Different pros and cons of each.
As to the legal stuff you'll have to research that as it varies by country.
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Old 01-07-2013, 11:43 PM
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Lunar Satellite Brian Lunar Satellite Brian is offline
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Default Re: How does one actually begin to produce albums for sale as an indie label?

Thanks for all of the responses, especially Drumeatdrum and Nerflad, I am glad to see that it is relatively easy to record/manufacture CD's as an indie band now, because I certainly didn't want to sign to any sort of label, being fully aware that practice is practically dead as it should be.


My one remaining question is if I were to release a few demo's using the equipment I have, being a 24 bit recorder, mic.s ect and released them unofficially at a small scale(say 400 copies and maybe a name your own price sale via the internet) would I be safe selling them on CD'Rs burned from my computer?

Someone told me that if you post the songs on a website such as Youtube/Soundcloud you can protect yourself using those as a reference point, since they keep the dates of when your song/video was posted, no one could claim ownership because you have proof you owned it before they did. Which was essentially was what I planned on doing to protect sale of demo's.
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Old 01-08-2013, 06:22 AM
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Default Re: How does one actually begin to produce albums for sale as an indie label?

Quote:
Originally Posted by Lunar Satellite Brian View Post
Someone told me that if you post the songs on a website such as Youtube/Soundcloud you can protect yourself using those as a reference point, since they keep the dates of when your song/video was posted, no one could claim ownership because you have proof you owned it before they did. Which was essentially was what I planned on doing to protect sale of demo's.
Don't rely on an outside party. What if Soundcloud or Google went out of business and took their sites down (HA!)? Of course they're not going anywhere anytime soon, but a string that says "Uploaded Date" isn't close to enough. ISR codes are what you want.

Quote:
Originally Posted by Lunar Satellite Brian View Post
released them unofficially
I thought you were trying to avoid this? If you're doing it under the table, you'll have to live with the fact that your options are substantially more limited when it comes to protecting your IP. Don't get involved with the wrong people and it isn't as much of an issue (your bandmates could be great, I'm just saying).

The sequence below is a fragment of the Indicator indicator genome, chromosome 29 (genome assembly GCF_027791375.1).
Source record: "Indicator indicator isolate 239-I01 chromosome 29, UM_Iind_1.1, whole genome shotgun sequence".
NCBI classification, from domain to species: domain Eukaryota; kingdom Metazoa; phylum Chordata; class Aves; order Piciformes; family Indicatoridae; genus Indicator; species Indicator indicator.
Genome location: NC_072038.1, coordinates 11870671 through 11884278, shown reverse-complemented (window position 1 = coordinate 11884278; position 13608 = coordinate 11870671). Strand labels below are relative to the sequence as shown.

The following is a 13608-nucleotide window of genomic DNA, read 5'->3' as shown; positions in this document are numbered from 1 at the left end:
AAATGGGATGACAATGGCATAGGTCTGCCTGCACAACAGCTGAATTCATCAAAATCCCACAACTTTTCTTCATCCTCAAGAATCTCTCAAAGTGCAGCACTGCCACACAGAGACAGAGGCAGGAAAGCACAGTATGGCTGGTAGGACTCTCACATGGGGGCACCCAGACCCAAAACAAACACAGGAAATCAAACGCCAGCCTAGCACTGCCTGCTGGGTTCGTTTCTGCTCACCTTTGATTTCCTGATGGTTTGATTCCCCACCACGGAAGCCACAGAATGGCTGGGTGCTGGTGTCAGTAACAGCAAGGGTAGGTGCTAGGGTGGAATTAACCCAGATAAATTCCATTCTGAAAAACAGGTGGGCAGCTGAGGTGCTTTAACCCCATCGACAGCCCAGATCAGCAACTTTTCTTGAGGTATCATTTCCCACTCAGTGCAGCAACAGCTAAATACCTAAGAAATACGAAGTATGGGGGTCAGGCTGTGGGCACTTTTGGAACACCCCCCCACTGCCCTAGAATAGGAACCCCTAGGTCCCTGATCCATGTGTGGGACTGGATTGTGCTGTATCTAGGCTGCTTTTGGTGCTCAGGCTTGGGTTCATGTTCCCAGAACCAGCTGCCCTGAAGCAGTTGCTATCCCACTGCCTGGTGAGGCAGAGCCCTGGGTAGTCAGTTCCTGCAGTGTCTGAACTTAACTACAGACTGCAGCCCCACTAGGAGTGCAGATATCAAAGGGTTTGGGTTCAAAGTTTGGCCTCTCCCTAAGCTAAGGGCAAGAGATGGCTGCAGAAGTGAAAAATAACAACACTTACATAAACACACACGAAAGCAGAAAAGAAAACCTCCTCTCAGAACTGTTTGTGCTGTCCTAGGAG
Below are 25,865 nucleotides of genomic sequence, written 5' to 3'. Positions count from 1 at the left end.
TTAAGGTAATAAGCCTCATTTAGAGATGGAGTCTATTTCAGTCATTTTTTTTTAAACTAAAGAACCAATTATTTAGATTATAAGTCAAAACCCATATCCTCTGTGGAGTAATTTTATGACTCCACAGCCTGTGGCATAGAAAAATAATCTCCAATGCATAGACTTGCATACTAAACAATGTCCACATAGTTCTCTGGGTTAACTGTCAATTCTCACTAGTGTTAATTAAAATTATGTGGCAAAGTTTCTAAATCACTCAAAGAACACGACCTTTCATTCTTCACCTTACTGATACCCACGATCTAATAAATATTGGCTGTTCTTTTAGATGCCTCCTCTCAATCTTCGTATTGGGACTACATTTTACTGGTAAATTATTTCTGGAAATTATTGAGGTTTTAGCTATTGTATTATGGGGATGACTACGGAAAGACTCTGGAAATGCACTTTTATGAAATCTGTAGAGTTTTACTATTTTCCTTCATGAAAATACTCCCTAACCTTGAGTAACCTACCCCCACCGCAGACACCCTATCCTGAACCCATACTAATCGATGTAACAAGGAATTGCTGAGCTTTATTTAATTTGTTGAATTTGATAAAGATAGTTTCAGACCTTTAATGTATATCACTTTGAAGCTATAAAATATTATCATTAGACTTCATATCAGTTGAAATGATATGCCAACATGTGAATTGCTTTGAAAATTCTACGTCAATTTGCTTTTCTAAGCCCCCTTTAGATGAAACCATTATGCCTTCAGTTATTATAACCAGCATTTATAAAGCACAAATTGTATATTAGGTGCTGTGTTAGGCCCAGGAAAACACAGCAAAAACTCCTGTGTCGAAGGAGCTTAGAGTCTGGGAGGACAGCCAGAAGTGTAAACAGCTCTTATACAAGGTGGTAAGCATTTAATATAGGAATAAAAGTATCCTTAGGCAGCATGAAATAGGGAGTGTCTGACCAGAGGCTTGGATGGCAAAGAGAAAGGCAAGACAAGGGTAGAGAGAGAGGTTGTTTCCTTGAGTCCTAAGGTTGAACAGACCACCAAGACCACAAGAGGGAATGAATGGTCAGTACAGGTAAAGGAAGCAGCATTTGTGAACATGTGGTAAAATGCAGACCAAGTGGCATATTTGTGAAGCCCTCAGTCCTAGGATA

I have never put ISRC's on a record and I am not registered with a PRO. I'm sure it will happen but thus far the need has not arisen. I'm letting you know what your options are; ultimately it's your judgement that will decide if it's worth going through the trouble. My advice is this though: If you are serious about building a brand and a career around yourself and your music, it's worth it to start doing it the right way as early as possible (on the business end, I mean). This stuff is a lot easier to do on the front end than it is after the fact -- when you've forgotten dates, your ex-guitar player turned arch-nemesis demands partial writing credit, etc.
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Old 01-08-2013, 03:53 PM
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Lunar Satellite Brian Lunar Satellite Brian is offline
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Default Re: How does one actually begin to produce albums for sale as an indie label?

Quote:
Originally Posted by NerfLad View Post

I thought you were trying to avoid this?.
Well, yes, but until I can get the time and space together for an official release I want to unofficially release some home-recorded style demo's to sell at some local shows or whatever, that's essentially what I was going to use the "Broke man's" copyright method I brought up.

As far as my bandmates stealing my music that shouldn't really be an issue, being as the main project I'm working on now is a solo project type thing and I've basically been writing and recording everything myself, however I will keep that in mind for some other band projects I have going on.